Our natural inclination at this time of the year is to focus upon the phrase zecher l’yetziat Mitzrayim — a reminder of the Exodus from Egypt. After all, one of the major mitzvot of Pesach evening is none other than to tell the story of the departure from Egypt.
While this is surely a key element of our thoughts during the course of the Seder, the Torah also reminds us, no less than five times, “And you shall remember that you were a slave in the land of Egypt” (Devarim 5:15, 15:15, 16:12, 24:18 and 24:22).
In sum, while we are certainly obligated to focus upon our joyous march to freedom on the night of Pesach, we are equally mandated to remember our 210-year ordeal of backbreaking servitude and abject misery at the hands of our heartless Egyptian taskmasters.
Two of the five instances wherein the Torah enjoins us to “remember that you were a slave in the land of Egypt” explicitly discuss our responsibility to treat the stranger, orphan and widow in an equitable and righteous manner:
“You shall not pervert the judgment of a stranger or an orphan, and you shall not take a widow’s garment as security [for a loan]. You shall remember that you were a slave in Egypt, and the L-rd, your G-d, redeemed you from there; therefore, I command you to do this thing” (Devarim 24:17-18).
“When you beat your olive tree, you shall not pick all its fruit after you; it shall be [left] for the stranger, the orphan and the widow. When you pick the grapes of your vineyard, you shall not glean after you: it shall be [left] for the stranger, the orphan and the widow. You shall remember that you were a slave in the land of Egypt: therefore, I command you to do this thing” (24:20-22).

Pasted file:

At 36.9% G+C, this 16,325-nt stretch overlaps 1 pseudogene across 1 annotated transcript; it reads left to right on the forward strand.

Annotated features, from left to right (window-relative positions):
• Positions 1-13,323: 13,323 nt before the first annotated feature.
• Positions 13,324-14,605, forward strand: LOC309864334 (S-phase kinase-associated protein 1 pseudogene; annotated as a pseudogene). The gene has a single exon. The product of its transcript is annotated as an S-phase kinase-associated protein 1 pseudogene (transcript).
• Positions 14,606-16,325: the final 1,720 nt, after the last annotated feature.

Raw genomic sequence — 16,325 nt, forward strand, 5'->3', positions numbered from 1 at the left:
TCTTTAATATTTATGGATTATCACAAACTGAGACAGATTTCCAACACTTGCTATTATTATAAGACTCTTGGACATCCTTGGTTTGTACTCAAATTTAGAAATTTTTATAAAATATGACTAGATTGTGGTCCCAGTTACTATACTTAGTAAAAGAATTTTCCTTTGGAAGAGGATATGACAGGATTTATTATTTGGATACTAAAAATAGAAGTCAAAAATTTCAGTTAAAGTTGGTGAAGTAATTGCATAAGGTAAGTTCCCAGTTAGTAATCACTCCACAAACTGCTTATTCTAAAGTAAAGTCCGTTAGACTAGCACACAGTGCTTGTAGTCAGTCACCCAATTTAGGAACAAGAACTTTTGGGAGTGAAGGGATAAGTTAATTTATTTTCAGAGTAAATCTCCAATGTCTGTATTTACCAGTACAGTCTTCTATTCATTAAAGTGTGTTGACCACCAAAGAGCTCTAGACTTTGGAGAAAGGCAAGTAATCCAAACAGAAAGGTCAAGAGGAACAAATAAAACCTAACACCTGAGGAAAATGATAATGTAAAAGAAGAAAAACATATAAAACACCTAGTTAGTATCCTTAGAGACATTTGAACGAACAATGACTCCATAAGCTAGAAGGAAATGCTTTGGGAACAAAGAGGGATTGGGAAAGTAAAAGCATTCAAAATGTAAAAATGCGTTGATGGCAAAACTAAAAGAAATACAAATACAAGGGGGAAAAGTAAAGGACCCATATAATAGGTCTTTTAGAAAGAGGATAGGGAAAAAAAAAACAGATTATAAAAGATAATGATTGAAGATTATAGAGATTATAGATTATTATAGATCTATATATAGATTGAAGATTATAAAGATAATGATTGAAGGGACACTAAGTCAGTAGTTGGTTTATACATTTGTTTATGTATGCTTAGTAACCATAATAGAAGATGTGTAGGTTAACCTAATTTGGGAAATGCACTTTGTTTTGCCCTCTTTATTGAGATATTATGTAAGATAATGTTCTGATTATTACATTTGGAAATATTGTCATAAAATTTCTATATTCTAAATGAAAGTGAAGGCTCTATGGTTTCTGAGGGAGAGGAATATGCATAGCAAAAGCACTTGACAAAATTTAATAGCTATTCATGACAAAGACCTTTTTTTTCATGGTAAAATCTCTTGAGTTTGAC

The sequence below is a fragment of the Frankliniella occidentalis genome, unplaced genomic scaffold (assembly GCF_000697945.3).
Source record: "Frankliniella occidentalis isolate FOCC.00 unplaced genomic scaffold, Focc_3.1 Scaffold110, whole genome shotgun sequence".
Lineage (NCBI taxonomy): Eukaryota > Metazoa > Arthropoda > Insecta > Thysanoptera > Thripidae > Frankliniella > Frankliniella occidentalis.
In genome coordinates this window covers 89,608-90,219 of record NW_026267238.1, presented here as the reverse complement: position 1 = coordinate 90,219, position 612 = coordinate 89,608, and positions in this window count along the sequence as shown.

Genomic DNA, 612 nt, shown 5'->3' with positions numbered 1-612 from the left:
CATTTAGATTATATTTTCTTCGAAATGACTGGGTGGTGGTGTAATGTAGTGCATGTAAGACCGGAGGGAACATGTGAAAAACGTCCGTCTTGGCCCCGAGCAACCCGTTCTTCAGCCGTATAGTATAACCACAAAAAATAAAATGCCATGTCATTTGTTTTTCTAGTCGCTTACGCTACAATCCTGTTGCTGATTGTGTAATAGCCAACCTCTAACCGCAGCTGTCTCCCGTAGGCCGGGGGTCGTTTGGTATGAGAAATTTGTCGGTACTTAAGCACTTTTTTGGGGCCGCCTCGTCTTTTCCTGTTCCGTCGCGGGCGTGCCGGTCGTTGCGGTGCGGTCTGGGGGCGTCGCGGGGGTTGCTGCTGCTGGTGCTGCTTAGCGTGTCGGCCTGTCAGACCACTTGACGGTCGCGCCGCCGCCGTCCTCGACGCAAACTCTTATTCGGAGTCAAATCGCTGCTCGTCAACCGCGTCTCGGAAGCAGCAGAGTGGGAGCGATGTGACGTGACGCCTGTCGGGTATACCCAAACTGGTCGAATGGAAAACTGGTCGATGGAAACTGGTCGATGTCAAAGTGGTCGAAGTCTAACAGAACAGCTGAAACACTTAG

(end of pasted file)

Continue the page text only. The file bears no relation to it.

These verses urge us to guard the rights and privileges of the most vulnerable members of Jewish society by reminding us, in no uncertain terms, that our entire nation was once completely vulnerable, subject to the diabolical control of Pharaoh and his vicious henchmen. As such, as a people and as individuals, we must build upon the historical consciousness of our Egyptian servitude and be acutely sensitive to the needs of those who require our assistance to live dignified and meaningful lives.
In other words, the Torah is commanding us to practice the highest standards of social justice.
The Rambam codifies our moral and halachic imperative to actively provide for the needs of those most at risk. In the context of a famous halacha regarding the mitzvah of simchat Yom Tov (rejoicing during the Yom Tov meal), he states:
“When a person eats and drinks [in celebration of a holiday], he is obligated to feed converts, orphans, widows, and others who are destitute and poor. In contrast, a person who locks the gates of his courtyard and eats and drinks with his children and his wife, without feeding the poor and the embittered, is [not indulging in] rejoicing associated with a mitzvah, but rather the rejoicing of his belly” (Mishneh Torah, Hilchot Yom Tov 6:18).
The Rambam is teaching us a profound life lesson that goes far beyond the purview of a specific Yom Tov-based halacha, namely, kol Yisrael arevim zeh lazeh — every Jew is personally responsible for the welfare of every other Jew, and no one should ever be left behind.
Little wonder, then, that in the opening words of the Haggadah we declare as one: “This is the bread of affliction that our ancestors ate in the land of Egypt. All those who are hungry, let them enter and eat. All who are in need, let them come celebrate the Passover. Now we are here. Next year in the land of Israel. This year we are enslaved. Next year may we be free.”
L’shanah haba b’Yerushalayim habenuyah! May we all join as one united people in the rebuilt Beit HaMikdash soon, and in our days.
Shabbat Shalom and Chag kasher v’sameach.